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Chris Edwards, CEO, The Third Floor STRENGTHS • Intuitive interactive workflow • Empowers directors and cinematographers WEAKNESSES • Export process from Maya is time-consuming and not straightforward • Artists require training in unique workflow

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A shot rendered in 3ds Max and mental ray at GMJ Design. The renderer offers an attractive mix of power and accessibility

07 MachStudio Pro

With the advent of a new generation of tools that actively harness a workstation’s GPU to calculate results, the goal of production-quality renders in seconds – rather than minutes or hours – may finally be approaching. The first of this wave of applications to hit the market, GPU-accelerated rendering, compositing and grading system MachStudio Pro promises not merely dramatically reduced render times but the potential to open up entirely new production workflows. While it’s still too early to tell whether the software really lives up to the hype, sources tell us that major London VFX houses are in detailed discussions with developer StudioGPU.

Offering extreme realism, and now with an improved speedto-noise ratio, Maxwell remains a benchmark for unbiased renderers

A retail unit in Oxford Street, London rendered with 3ds Max and mental ray at Glass Canvas Productions

RenderMan remains the tool of choice for large studios such as ILM and Digital Domain on projects such as Transformers: Revenge of the Fallen

Images courtesy of BioWare

EXPERT OPINION

Image © The Third Floor

At the time of its original alpha release in 2004, physically based system Maxwell Render became one of the most talked-about products in the 3D industry. Five years on, it remains the de facto benchmark for other renderers of its type. Version 2.0, released in late 2009, boasts a greatly improved speed-to-noise ratio and greater processor scalability – one interviewee reported it performs 4-15 times faster than 1.7, depending on the scene – and while its core market remains visualisation, Maxwell is also being adopted for some visual effects tasks, including matte work on The Curious Case of Benjamin Button.

Turtle bakes all the components needed for modern games such as Dragon Age: Origins, including normal maps, ambient occlusion and polynomial textures

Image © DreamWorks Pictures/Paramount Pictures. Courtesy of Industrial Light & Magic

> TYPE Unbiased, non-RenderMan-compliant > PRIMARY USES VFX, visualisation > HOST APPLICATIONS Native support for: 3ds Max, ArchiCAD, form.Z, Cinema 4D, LightWave 3D, Maya, modo, Rhino, SketchUp, SolidWorks, Softimage Via third party: Allplan, Houdini, MicroStation, solidThinking > PRICE $995 > DEVELOPER Next Limit Technologies

Image © Glass Canvas Productions (www.glass-canvas.co.uk)

The application that introduced most artists to the idea of physically based rendering

Image © GMJ Design (www.gmj.co.uk)

06 Maxwell Render

Rendering software Inset image: Aketoshi Tada, ataKikaku co (info@atakikaku,com)

Main image: 7-t (www.7-t.co.uk)

Rendering software

3dworldmag.com

senior 3D visualiser and consultant STRENGTHS • Free, and fully integrated into host packages • Wide range of physically accurate preset shaders • Rapid results on complex scenes WEAKNESSES • Proxy system does not enable retrieval of the original mesh as in V-Ray • iray not yet part of host applications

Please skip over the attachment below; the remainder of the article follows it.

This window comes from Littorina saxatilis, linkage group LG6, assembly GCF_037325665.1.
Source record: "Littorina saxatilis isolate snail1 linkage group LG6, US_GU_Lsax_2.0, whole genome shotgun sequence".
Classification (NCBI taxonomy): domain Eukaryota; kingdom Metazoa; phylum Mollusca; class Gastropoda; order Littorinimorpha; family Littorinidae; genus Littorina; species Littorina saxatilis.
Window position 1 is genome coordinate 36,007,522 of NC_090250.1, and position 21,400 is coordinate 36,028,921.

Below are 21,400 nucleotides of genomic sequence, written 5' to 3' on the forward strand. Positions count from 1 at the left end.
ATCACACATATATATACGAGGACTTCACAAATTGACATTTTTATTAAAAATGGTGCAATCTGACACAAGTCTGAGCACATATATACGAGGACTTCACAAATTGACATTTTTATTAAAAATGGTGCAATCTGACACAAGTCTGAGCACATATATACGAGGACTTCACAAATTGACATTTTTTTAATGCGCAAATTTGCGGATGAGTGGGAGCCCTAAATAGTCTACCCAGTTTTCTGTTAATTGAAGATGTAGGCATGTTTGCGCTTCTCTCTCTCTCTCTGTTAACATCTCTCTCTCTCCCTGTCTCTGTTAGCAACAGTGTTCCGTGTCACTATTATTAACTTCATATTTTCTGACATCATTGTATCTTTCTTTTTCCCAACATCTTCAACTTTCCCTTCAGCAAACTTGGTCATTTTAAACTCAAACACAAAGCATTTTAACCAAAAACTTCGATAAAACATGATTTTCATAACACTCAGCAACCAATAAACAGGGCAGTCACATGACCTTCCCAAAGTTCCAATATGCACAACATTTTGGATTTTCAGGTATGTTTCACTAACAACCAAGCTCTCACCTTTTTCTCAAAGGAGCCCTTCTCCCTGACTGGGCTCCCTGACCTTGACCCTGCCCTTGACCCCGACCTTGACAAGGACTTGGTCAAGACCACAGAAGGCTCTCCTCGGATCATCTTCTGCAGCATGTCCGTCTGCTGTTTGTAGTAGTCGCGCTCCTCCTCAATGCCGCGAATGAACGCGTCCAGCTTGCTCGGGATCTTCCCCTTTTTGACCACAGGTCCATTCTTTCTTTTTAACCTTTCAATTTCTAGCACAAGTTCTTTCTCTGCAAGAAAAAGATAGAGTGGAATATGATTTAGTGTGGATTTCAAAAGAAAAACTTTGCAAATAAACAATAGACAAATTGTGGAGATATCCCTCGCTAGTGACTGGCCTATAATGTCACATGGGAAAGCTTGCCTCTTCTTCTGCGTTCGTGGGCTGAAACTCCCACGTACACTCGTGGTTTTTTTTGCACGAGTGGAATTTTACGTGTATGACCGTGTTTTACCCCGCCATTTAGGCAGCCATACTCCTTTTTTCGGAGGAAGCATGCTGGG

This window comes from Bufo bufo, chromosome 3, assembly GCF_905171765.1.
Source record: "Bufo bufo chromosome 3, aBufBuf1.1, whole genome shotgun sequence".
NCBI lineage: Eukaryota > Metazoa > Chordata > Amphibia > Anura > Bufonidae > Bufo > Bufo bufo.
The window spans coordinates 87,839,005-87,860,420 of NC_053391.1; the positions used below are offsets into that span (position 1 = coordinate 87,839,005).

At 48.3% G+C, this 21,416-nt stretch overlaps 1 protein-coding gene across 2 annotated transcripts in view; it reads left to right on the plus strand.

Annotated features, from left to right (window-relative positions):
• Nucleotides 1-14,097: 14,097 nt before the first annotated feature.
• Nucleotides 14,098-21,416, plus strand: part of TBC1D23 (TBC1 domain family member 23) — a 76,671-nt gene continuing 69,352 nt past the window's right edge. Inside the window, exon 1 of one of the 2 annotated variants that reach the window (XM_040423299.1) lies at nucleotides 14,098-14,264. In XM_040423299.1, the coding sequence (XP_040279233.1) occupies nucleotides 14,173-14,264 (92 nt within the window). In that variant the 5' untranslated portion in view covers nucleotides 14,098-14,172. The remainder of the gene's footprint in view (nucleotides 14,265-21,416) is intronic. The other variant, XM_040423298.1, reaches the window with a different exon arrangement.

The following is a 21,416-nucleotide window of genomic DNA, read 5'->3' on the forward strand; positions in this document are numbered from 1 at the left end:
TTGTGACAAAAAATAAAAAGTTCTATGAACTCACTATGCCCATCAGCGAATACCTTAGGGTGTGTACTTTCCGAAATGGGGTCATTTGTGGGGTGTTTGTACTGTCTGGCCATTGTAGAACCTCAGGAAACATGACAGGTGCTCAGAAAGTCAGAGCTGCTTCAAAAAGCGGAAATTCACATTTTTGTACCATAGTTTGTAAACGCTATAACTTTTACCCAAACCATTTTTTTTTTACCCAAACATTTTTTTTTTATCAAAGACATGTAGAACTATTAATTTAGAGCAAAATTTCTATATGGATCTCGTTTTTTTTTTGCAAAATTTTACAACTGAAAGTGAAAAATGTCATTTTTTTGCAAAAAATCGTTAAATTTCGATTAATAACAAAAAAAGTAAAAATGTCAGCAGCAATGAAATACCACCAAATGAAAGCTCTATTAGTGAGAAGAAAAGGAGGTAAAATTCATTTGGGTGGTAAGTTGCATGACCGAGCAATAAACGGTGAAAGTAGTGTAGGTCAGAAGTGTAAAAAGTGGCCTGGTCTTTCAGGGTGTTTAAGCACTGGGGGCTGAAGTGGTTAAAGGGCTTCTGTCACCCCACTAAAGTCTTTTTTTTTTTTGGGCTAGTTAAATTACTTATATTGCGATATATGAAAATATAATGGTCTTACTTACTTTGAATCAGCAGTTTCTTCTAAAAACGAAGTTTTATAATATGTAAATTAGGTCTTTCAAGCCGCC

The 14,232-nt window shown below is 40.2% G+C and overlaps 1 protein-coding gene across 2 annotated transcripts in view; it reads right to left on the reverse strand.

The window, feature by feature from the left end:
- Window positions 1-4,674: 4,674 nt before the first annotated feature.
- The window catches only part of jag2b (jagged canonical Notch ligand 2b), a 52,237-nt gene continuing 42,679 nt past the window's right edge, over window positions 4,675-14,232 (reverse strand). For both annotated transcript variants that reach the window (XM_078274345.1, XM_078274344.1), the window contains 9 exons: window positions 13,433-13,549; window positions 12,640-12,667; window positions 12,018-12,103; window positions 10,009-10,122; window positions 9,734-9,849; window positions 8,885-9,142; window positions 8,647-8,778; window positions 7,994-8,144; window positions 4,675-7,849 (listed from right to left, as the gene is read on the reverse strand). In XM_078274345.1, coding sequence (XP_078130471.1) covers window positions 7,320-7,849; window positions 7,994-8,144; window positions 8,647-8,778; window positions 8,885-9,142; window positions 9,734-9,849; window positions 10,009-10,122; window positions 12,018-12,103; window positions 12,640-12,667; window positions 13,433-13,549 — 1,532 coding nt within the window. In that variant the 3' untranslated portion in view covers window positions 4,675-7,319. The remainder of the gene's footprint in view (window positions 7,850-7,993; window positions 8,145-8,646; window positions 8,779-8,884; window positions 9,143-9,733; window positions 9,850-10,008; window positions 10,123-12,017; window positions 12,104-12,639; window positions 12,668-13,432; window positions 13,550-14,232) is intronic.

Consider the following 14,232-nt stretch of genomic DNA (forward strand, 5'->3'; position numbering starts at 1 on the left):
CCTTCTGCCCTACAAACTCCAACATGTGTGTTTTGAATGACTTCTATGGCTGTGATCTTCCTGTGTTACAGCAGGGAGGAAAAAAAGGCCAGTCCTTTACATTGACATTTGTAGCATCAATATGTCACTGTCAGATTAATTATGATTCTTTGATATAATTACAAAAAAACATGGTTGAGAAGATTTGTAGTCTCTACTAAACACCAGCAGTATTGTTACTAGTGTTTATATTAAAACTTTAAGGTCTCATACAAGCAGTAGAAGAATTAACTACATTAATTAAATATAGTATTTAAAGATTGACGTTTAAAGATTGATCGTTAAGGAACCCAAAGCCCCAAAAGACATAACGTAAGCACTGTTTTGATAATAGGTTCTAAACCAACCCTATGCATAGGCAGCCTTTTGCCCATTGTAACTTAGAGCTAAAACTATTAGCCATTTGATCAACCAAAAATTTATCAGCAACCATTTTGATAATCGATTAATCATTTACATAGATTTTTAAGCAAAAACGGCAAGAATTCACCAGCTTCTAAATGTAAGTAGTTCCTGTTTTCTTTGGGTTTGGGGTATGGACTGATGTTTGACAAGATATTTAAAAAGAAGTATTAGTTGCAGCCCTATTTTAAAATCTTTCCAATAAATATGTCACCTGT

3dworldmag.com

EXPERT OPINION John Knoll, VFX supervisor, Industrial Light & Magic STRENGTHS • Extremely robust, production-proven renderer • High-quality output • Flexible and scalable WEAKNESSES •M  ore costly than other RenderMan-compliant rendering solutions

Initially perceived as a more general-purpose global illumination renderer, Turtle quickly found its niche in games, where it developed a reputation as a fast, flexible system for baking lighting information. Employed on such distinctly different-looking recent productions as Dragon Age: Origins (pictured above), Killzone 2 and Mirror’s Edge, users praise its feature set, the flexibility offered by Lua scripting, and the technical support offered by developer Illuminate Labs. There may be other ways to solve the problem of creating lighting assets for games, but for its power to enable a studio to quickly iterate the look and feel of a level, Turtle is largely unchallenged in this sector of the market at the minute.

EXPERT OPINION Andreas Papathanasis, senior graphics programmer, BioWare STRENGTHS • High-quality results • Extensive render optimisation options • Large range of map types and output formats WEAKNESSES • Difficult to integrate into baking pipeline if not using Maya for level editing – unlike Turtle’s sister application, Beast

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Rendering software

Rendering software

In brief | Key renderers compared Selected built-in render engines Blender

Cinema 4D

Houdini Escape

LightWave 3D

Developer

Blender Foundation

Current release

2.5

Maxon Computer

Side Effects Software

11.5

10.0

Price Annual maintenance

Free

$3,695

N/A

N/A Price for Studio bundle

Other pricing notes

Selected third-party renderers modo

3Delight

AIR

Brazil r/s

finalRender

NewTek

Luxology

DnA Research

SiTex Graphics

Caustic Graphics

cebas Visual Tech.

9.6

401

9.0

9.0

2.0

3.0 (3ds Max ed.)

$1,995

$895

$995

$900 - $2,150

$450